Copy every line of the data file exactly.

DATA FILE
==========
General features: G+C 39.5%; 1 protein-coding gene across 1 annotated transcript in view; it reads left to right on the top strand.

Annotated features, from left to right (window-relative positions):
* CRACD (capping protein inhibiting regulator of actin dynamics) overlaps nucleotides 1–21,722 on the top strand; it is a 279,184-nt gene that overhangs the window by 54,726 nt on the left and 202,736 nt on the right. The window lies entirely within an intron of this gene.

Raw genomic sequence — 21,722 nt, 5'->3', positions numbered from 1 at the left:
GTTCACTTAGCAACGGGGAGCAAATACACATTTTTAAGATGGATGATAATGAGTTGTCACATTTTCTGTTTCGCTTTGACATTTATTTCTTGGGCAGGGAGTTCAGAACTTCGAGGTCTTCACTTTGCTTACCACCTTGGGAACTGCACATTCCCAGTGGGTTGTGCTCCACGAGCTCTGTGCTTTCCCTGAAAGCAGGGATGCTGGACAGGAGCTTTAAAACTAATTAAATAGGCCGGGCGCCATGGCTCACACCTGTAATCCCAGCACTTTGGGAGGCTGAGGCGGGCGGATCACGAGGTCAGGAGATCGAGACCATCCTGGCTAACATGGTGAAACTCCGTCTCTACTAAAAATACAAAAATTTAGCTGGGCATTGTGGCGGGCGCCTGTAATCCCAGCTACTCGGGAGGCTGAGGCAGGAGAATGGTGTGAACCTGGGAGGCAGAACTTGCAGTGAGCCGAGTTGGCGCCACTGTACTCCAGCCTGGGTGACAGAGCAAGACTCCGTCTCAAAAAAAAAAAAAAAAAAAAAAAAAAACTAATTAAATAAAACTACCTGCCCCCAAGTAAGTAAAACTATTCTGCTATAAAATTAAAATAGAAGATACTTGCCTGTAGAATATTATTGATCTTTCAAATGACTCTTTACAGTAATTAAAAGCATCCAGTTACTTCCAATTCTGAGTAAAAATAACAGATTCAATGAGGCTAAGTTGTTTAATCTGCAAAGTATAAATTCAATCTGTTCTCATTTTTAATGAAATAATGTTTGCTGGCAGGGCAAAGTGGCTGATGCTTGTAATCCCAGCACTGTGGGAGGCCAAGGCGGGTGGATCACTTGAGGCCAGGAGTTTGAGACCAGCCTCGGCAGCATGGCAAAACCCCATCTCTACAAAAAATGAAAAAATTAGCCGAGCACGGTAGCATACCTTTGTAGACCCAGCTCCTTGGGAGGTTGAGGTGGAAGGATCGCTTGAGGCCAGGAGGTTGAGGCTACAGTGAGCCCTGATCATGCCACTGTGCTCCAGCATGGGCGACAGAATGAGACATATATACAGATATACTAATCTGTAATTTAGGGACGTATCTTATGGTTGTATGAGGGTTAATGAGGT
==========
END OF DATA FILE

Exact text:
General features: G+C 39.5%; 1 protein-coding gene across 1 annotated transcript in view; it reads left to right on the top strand.

Annotated features, from left to right (window-relative positions):
* CRACD (capping protein inhibiting regulator of actin dynamics) overlaps nucleotides 1–21,722 on the top strand; it is a 279,184-nt gene that overhangs the window by 54,726 nt on the left and 202,736 nt on the right. The window lies entirely within an intron of this gene.

Raw genomic sequence — 21,722 nt, 5'->3', positions numbered from 1 at the left:
GTTCACTTAGCAACGGGGAGCAAATACACATTTTTAAGATGGATGATAATGAGTTGTCACATTTTCTGTTTCGCTTTGACATTTATTTCTTGGGCAGGGAGTTCAGAACTTCGAGGTCTTCACTTTGCTTACCACCTTGGGAACTGCACATTCCCAGTGGGTTGTGCTCCACGAGCTCTGTGCTTTCCCTGAAAGCAGGGATGCTGGACAGGAGCTTTAAAACTAATTAAATAGGCCGGGCGCCATGGCTCACACCTGTAATCCCAGCACTTTGGGAGGCTGAGGCGGGCGGATCACGAGGTCAGGAGATCGAGACCATCCTGGCTAACATGGTGAAACTCCGTCTCTACTAAAAATACAAAAATTTAGCTGGGCATTGTGGCGGGCGCCTGTAATCCCAGCTACTCGGGAGGCTGAGGCAGGAGAATGGTGTGAACCTGGGAGGCAGAACTTGCAGTGAGCCGAGTTGGCGCCACTGTACTCCAGCCTGGGTGACAGAGCAAGACTCCGTCTCAAAAAAAAAAAAAAAAAAAAAAAAAAACTAATTAAATAAAACTACCTGCCCCCAAGTAAGTAAAACTATTCTGCTATAAAATTAAAATAGAAGATACTTGCCTGTAGAATATTATTGATCTTTCAAATGACTCTTTACAGTAATTAAAAGCATCCAGTTACTTCCAATTCTGAGTAAAAATAACAGATTCAATGAGGCTAAGTTGTTTAATCTGCAAAGTATAAATTCAATCTGTTCTCATTTTTAATGAAATAATGTTTGCTGGCAGGGCAAAGTGGCTGATGCTTGTAATCCCAGCACTGTGGGAGGCCAAGGCGGGTGGATCACTTGAGGCCAGGAGTTTGAGACCAGCCTCGGCAGCATGGCAAAACCCCATCTCTACAAAAAATGAAAAAATTAGCCGAGCACGGTAGCATACCTTTGTAGACCCAGCTCCTTGGGAGGTTGAGGTGGAAGGATCGCTTGAGGCCAGGAGGTTGAGGCTACAGTGAGCCCTGATCATGCCACTGTGCTCCAGCATGGGCGACAGAATGAGACATATATACAGATATACTAATCTGTAATTTAGGGACGTATCTTATGGTTGTATGAGGGTTAATGAGGT